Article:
Daycare teachers talk to each other, especially when classroom move-ups are about to happen. We like to tell the other teacher what they can expect from you as parents when your child is moving up to their classroom.

Please don’t be the parent we have to warn them about.

We get stressed out

I used to get asked all the time “How do you deal with it? You must be an angel!”

I’m not going to lie – it was rough sometimes. If you get stressed out at home with three kids and a whole house, you can imagine what it’s like with ten kids and one classroom. It gets a little crazy.

If you walk into our classroom and see all the children running laps, and toys flying across the room, please send up a prayer and extend us a little extra grace that day. I know that I’ve said harsher things that I intended to children when I got stressed out.

The worst part for me when the classroom is going crazy is that I know I’m not able to give every child the love and attention that they need that day. It’s just damage control.

There will be days like that, probably in every classroom. It really helps when parents offer us a kind word, or stay a minute to help us get things in order.

We need your help

Raising kids is a team effort. We’re on your team, and we’re doing the best we can during the day when we have them in our class. But you spend evenings, weekends, and holidays with them. You have the most influence over your own children.

We need your help teaching your children, correcting your children, and loving your children. They need one-on-one attention from you at home that we cannot give them at daycare. They need consistency to solidify the lessons they learn in the classroom.

We’re just here to support you while YOU raise your children. This means meeting their basic needs – food, diapers, clothes. It means disciplining them when they are misbehaving and need you to tell them how they’re supposed to behave. It means showering them with affection when you drop them off, pick them up, put them to bed…etc.

Your children are only our responsibility for a few hours each day. The rest of the time, they are YOUR responsibility.


Teachers, what are some other things you want parents to know? Parents, what are some things you need your kid’s daycare teacher to know?

Read here 9 Things Daycare Teachers Dread Hearing from Parents.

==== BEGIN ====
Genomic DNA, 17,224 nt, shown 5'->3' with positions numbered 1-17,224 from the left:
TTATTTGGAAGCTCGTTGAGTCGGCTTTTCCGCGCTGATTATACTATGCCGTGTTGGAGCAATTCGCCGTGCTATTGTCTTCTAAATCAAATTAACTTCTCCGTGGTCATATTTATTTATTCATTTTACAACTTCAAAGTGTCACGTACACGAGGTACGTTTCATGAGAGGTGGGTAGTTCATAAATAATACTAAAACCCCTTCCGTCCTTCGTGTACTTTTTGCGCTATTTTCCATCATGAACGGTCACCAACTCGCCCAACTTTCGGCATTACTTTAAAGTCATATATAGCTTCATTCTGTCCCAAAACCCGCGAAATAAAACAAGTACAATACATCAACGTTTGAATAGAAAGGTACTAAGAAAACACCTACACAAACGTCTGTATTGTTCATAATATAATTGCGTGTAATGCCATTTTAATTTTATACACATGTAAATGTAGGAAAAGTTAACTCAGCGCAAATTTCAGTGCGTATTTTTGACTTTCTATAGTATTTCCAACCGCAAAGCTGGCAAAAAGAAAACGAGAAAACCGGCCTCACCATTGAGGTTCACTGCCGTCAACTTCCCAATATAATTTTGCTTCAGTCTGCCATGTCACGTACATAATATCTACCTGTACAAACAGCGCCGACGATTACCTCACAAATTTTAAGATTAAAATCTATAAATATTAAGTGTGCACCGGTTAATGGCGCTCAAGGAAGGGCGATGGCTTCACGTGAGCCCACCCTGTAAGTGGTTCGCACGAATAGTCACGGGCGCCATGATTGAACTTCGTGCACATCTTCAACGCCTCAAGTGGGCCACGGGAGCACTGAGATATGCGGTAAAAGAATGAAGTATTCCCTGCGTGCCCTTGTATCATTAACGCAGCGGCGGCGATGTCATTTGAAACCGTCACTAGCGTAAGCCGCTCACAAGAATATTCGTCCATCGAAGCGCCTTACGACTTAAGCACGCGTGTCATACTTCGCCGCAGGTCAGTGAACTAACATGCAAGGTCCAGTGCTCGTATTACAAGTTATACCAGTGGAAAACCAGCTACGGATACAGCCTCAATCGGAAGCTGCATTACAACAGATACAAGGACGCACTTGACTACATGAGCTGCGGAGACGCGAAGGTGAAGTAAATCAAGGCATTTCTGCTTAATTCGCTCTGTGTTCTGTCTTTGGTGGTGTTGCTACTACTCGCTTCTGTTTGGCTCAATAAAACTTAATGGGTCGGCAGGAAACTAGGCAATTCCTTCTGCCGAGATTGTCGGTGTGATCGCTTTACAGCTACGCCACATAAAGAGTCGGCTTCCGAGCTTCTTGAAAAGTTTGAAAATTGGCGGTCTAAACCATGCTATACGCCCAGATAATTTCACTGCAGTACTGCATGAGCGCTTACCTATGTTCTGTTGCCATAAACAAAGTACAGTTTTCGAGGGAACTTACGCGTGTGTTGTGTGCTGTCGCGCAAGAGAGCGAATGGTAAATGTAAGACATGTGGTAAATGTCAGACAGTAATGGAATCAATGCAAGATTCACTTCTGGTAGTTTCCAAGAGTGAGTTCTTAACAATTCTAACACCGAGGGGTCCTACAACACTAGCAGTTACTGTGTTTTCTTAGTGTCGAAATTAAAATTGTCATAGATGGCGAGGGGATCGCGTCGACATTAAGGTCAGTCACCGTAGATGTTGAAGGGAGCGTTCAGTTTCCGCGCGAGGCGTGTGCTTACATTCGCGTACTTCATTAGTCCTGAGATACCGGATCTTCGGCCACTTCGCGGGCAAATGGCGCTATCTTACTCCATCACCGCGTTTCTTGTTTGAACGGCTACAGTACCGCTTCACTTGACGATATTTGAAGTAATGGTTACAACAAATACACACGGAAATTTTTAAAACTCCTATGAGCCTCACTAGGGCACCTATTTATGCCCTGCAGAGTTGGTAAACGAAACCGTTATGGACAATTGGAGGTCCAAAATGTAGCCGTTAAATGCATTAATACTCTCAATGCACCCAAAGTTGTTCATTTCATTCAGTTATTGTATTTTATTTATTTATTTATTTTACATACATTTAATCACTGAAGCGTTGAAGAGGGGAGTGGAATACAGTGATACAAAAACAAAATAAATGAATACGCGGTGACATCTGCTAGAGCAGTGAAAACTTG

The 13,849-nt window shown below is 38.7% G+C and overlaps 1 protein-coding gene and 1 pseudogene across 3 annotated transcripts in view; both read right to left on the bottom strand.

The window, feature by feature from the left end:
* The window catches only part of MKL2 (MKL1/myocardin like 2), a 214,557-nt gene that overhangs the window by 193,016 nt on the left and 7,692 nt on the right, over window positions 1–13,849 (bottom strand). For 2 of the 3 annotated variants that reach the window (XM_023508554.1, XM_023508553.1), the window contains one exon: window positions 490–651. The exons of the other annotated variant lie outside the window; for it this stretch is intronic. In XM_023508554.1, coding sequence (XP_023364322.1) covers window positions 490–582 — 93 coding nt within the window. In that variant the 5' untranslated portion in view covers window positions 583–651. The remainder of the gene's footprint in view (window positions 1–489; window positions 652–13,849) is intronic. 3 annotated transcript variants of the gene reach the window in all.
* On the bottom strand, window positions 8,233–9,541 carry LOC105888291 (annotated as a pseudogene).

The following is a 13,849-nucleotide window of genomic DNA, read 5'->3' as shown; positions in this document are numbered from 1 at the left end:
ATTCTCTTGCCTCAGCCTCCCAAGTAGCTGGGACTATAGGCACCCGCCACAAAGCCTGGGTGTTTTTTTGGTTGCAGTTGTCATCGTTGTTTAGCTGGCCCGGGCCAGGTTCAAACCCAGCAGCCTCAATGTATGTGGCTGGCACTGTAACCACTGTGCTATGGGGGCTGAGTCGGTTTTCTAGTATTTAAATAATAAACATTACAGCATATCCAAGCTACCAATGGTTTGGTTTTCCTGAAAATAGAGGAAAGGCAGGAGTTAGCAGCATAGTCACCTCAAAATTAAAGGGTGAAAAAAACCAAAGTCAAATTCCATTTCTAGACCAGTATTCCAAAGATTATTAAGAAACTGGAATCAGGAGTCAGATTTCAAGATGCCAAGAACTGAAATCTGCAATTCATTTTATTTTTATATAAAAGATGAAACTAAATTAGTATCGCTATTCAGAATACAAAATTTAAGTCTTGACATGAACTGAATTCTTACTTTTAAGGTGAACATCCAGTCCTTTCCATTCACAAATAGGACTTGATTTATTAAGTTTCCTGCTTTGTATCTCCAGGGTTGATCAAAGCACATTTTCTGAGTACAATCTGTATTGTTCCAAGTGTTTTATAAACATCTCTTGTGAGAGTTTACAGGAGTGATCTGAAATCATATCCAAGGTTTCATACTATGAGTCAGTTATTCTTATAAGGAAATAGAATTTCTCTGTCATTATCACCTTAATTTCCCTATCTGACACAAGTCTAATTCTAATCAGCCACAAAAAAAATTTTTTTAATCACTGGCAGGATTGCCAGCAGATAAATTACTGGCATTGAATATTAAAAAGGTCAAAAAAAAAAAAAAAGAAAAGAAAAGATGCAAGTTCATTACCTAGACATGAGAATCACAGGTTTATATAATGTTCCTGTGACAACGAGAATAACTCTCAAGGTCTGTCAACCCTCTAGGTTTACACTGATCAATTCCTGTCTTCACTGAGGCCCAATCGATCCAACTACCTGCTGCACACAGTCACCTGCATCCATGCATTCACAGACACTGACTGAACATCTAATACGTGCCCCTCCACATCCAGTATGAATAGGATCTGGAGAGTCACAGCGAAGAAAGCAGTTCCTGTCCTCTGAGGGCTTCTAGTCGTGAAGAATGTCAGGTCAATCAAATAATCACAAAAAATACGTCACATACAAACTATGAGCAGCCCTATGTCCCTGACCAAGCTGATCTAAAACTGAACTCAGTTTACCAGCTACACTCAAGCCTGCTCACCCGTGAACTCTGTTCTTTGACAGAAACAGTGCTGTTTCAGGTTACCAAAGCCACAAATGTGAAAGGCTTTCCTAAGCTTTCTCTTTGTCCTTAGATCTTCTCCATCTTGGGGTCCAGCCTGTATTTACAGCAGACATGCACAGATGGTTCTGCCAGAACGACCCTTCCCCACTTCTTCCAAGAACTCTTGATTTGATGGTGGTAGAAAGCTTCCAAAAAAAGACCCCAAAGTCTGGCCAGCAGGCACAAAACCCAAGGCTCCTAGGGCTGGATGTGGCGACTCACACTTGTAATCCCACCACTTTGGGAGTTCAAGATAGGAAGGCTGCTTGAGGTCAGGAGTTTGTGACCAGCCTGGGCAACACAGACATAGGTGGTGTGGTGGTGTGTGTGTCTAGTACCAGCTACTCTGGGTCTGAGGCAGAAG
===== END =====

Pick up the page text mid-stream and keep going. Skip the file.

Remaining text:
Based on my own experience as a daycare teacher, here are ten things I wish parents knew about putting their kids in daycare. | Mom but not a Mom

8 thoughts on “10 Things Your Child’s Daycare Teacher Wants You to Know

  1. You have a blog! And you’re not at TLA anymore. Sad face. I enjoyed reading this post. Thanks for writing such useful info!

    1. I know. 🙁 But I do visit from time to time and I got to see P the other day. 🙂 He gave me a big hug.
      Thanks for reading!

  2. This is wonderful, Dawn! We loved having you as Millie’s teacher, and this is such an insightful post. I can’t wait to read more! (Found out about your blog when they accidentally sent the teacher newsletter email to all of the parents…hahahaha)

  3. Top 3 bugbears I wish parents knew about?
    1.removable coat hoods will be removed – and possibly lost.
    2. Do not put lace up shoes on a child who is too young to be able to tie them (unless it’s necessary to support problematic feet)
    3. Don’t put fingered gloves on a child who can’t do them themselves. I can spend 15 minutes getting a class full of children ready to go outside when it’s cold, which just isn’t fair on the kids.
    Also just remembered a fourth – I can’t be 100% sure just how much of their sandwich your child ate and how much landed on the floor. I have returned whatever is left to you- they probably ate most of the rest.

    1. Hahaha. 🙂 Yeah, that last one was always fun. Marking in the program how much they ate, but not actually being sure whether they ate it, their neighbour ate it, or it fell on the floor. 😛